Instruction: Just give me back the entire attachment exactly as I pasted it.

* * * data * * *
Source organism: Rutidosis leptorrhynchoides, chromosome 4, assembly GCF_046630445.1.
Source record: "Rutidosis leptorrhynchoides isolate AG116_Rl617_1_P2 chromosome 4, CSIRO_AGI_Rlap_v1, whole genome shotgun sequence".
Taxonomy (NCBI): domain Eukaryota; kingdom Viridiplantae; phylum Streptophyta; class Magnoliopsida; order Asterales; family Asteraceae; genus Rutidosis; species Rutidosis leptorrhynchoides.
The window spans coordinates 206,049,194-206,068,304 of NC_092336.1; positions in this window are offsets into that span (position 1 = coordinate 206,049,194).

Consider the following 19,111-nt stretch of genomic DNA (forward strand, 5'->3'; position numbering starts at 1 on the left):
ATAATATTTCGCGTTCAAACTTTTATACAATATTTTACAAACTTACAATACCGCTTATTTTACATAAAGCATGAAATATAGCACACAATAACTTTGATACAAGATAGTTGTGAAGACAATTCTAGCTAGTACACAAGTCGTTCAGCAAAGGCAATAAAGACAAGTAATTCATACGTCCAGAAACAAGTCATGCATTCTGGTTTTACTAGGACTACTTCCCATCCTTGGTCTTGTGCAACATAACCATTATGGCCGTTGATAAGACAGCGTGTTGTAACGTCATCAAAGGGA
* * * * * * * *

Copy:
Source organism: Rutidosis leptorrhynchoides, chromosome 4, assembly GCF_046630445.1.
Source record: "Rutidosis leptorrhynchoides isolate AG116_Rl617_1_P2 chromosome 4, CSIRO_AGI_Rlap_v1, whole genome shotgun sequence".
Taxonomy (NCBI): domain Eukaryota; kingdom Viridiplantae; phylum Streptophyta; class Magnoliopsida; order Asterales; family Asteraceae; genus Rutidosis; species Rutidosis leptorrhynchoides.
The window spans coordinates 206,049,194-206,068,304 of NC_092336.1; positions in this window are offsets into that span (position 1 = coordinate 206,049,194).

Consider the following 19,111-nt stretch of genomic DNA (forward strand, 5'->3'; position numbering starts at 1 on the left):
ATAATATTTCGCGTTCAAACTTTTATACAATATTTTACAAACTTACAATACCGCTTATTTTACATAAAGCATGAAATATAGCACACAATAACTTTGATACAAGATAGTTGTGAAGACAATTCTAGCTAGTACACAAGTCGTTCAGCAAAGGCAATAAAGACAAGTAATTCATACGTCCAGAAACAAGTCATGCATTCTGGTTTTACTAGGACTACTTCCCATCCTTGGTCTTGTGCAACATAACCATTATGGCCGTTGATAAGACAGCGTGTTGTAACGTCATCAAAGGGA